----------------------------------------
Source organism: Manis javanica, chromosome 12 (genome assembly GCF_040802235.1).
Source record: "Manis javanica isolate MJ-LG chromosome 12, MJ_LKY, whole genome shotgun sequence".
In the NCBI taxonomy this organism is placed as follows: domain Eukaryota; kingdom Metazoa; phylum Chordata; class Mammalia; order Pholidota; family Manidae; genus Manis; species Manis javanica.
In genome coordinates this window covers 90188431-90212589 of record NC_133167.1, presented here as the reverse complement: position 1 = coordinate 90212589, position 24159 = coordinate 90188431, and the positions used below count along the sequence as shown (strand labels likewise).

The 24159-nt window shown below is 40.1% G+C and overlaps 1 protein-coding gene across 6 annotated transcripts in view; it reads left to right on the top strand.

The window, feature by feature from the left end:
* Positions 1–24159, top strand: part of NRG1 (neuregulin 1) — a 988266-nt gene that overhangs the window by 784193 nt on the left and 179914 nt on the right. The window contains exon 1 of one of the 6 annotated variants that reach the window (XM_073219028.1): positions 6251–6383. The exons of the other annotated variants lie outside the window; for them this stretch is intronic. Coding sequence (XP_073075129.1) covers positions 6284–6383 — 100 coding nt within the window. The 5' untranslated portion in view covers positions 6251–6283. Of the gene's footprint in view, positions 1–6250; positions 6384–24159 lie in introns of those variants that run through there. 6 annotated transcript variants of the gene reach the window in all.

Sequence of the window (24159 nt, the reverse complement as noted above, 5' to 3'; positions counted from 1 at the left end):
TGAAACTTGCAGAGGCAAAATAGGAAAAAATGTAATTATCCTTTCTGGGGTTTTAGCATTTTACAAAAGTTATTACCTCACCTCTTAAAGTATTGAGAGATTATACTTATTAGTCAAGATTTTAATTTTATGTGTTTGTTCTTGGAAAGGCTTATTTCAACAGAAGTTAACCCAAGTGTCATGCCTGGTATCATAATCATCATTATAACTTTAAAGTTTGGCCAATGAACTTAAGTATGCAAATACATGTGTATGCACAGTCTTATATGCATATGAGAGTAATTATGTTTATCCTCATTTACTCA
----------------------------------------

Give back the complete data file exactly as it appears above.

Source organism: Manis javanica, chromosome 12 (genome assembly GCF_040802235.1).
Source record: "Manis javanica isolate MJ-LG chromosome 12, MJ_LKY, whole genome shotgun sequence".
In the NCBI taxonomy this organism is placed as follows: domain Eukaryota; kingdom Metazoa; phylum Chordata; class Mammalia; order Pholidota; family Manidae; genus Manis; species Manis javanica.
In genome coordinates this window covers 90188431-90212589 of record NC_133167.1, presented here as the reverse complement: position 1 = coordinate 90212589, position 24159 = coordinate 90188431, and the positions used below count along the sequence as shown (strand labels likewise).

The 24159-nt window shown below is 40.1% G+C and overlaps 1 protein-coding gene across 6 annotated transcripts in view; it reads left to right on the top strand.

The window, feature by feature from the left end:
* Positions 1–24159, top strand: part of NRG1 (neuregulin 1) — a 988266-nt gene that overhangs the window by 784193 nt on the left and 179914 nt on the right. The window contains exon 1 of one of the 6 annotated variants that reach the window (XM_073219028.1): positions 6251–6383. The exons of the other annotated variants lie outside the window; for them this stretch is intronic. Coding sequence (XP_073075129.1) covers positions 6284–6383 — 100 coding nt within the window. The 5' untranslated portion in view covers positions 6251–6283. Of the gene's footprint in view, positions 1–6250; positions 6384–24159 lie in introns of those variants that run through there. 6 annotated transcript variants of the gene reach the window in all.

Sequence of the window (24159 nt, the reverse complement as noted above, 5' to 3'; positions counted from 1 at the left end):
TGAAACTTGCAGAGGCAAAATAGGAAAAAATGTAATTATCCTTTCTGGGGTTTTAGCATTTTACAAAAGTTATTACCTCACCTCTTAAAGTATTGAGAGATTATACTTATTAGTCAAGATTTTAATTTTATGTGTTTGTTCTTGGAAAGGCTTATTTCAACAGAAGTTAACCCAAGTGTCATGCCTGGTATCATAATCATCATTATAACTTTAAAGTTTGGCCAATGAACTTAAGTATGCAAATACATGTGTATGCACAGTCTTATATGCATATGAGAGTAATTATGTTTATCCTCATTTACTCA